Major economies are reporting an impressive jump in exports, which are helping them kickstart growth after a bruising recession. Britain, Germany, China and Taiwan have all reported impressive numbers which are either touching, or are very close, to highs recorded just before the global meltdown in late 2008.
Britain has reported its highest net exports since June 2008, with a net trade deficit of £3.3 billion ($5 billion) in June against £3.8 billion ($5.76 billion) in May, according to the Office for National Statistics.
China's trade surplus has risen to its highest level in 18 months, while Germany said its exports increased 3.8% between May and June, its highest level since October 2008. It also reported a trade surplus of $18.8 billion (£12.5 billion).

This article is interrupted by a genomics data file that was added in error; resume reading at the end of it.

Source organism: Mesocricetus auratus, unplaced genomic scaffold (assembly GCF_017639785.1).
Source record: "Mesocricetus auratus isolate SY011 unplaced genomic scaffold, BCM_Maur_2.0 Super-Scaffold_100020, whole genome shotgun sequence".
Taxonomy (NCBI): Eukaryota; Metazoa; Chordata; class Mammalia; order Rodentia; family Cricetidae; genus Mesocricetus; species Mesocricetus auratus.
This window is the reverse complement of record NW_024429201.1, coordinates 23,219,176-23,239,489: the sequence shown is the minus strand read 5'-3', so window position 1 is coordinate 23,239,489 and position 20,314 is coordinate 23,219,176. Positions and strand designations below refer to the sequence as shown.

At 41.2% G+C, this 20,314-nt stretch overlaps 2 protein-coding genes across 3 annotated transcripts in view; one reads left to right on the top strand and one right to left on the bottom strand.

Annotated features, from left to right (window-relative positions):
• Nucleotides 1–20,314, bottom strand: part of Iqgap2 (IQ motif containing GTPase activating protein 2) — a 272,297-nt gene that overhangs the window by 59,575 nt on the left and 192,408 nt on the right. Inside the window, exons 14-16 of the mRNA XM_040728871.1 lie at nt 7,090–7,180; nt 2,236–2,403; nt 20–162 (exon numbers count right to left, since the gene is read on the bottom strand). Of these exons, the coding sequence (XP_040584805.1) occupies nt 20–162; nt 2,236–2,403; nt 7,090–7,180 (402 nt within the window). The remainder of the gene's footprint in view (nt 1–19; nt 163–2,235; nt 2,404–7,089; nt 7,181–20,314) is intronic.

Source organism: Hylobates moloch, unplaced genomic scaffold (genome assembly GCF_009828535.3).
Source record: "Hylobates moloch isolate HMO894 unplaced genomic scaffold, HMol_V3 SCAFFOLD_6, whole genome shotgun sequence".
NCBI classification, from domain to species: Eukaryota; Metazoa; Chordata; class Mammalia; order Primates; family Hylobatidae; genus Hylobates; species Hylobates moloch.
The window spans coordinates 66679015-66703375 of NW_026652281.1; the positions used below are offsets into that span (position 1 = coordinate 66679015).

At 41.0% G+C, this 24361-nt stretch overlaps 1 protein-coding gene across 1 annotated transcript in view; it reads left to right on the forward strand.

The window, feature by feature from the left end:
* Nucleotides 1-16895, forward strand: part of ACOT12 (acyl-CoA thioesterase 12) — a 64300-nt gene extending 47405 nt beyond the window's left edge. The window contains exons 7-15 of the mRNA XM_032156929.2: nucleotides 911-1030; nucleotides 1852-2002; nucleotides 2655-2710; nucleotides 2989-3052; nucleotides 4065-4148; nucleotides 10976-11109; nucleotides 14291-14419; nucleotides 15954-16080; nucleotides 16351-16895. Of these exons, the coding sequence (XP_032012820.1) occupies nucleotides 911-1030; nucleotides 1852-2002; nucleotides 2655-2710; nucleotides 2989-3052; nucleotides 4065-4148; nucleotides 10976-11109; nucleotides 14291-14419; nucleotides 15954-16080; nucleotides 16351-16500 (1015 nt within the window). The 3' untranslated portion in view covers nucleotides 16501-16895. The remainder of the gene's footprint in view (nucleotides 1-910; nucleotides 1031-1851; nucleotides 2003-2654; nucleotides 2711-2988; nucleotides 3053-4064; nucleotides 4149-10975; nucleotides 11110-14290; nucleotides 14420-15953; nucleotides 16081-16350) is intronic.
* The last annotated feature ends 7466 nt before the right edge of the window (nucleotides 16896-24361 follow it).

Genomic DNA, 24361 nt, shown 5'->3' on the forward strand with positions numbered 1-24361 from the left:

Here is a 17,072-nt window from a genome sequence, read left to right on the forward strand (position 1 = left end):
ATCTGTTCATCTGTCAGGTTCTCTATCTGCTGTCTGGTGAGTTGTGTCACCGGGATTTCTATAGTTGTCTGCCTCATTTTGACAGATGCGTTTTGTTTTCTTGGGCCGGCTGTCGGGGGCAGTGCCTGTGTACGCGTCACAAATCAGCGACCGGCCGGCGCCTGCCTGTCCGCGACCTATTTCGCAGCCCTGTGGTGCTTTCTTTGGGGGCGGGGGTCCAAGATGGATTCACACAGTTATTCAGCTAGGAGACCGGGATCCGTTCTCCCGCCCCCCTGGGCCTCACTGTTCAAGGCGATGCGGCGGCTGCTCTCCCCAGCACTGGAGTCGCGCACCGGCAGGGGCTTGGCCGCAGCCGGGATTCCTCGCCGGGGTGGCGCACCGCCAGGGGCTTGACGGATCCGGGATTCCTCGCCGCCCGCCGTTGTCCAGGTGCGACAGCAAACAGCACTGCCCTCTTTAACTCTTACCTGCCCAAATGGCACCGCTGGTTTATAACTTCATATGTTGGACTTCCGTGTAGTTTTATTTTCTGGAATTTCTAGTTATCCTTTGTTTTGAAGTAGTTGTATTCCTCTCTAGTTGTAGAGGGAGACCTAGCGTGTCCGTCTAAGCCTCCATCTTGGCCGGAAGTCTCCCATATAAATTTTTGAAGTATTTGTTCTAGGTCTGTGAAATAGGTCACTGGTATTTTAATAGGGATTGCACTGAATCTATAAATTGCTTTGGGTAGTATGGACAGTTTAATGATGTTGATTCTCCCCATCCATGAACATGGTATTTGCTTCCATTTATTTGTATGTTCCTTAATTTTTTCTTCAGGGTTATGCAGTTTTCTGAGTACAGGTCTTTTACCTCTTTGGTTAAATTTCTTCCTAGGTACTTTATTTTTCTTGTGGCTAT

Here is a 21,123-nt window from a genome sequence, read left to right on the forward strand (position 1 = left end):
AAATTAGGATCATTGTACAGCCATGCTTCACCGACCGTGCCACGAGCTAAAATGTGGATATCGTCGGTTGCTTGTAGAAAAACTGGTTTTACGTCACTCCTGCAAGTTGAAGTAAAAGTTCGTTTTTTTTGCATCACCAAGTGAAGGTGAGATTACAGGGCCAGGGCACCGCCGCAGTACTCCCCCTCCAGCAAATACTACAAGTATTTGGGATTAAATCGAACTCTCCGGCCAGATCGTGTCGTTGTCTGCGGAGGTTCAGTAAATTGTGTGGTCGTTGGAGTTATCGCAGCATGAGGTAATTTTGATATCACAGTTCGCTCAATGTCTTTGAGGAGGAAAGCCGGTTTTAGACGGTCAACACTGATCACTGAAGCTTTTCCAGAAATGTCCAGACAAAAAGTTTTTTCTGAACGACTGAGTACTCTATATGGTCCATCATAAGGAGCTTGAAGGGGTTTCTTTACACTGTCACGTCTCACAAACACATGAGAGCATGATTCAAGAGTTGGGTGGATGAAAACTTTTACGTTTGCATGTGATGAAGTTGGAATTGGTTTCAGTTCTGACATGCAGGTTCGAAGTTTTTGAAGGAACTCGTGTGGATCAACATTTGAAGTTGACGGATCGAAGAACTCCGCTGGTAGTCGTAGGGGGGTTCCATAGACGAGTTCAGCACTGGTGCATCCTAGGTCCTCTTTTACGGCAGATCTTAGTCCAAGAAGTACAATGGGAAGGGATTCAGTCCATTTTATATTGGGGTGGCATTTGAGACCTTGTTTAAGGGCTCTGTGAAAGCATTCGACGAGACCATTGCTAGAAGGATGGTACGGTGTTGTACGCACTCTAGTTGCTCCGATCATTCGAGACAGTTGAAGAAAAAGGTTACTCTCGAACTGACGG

Taiwan has reported export figures of $132 billion for the first half of 2010 and expects its exports to reach a record value of $273 billion in 2010.
In the case of the UK, a weak sterling has helped exports surge at four times the pace of imports in June. This, according to the Office for National Statistics, has resulted in narrowing the country's trade deficit at a smaller than expected £7.4bn ($11.2 billion).
Germany's Federal Statistical Office reported Monday that the country exported goods and services worth euro86.5 billion ($115 billion) in June. This, as mentioned earlier, is up 3.8 per cent from the previous month and marks an increase of 29 per cent compared with June 2009.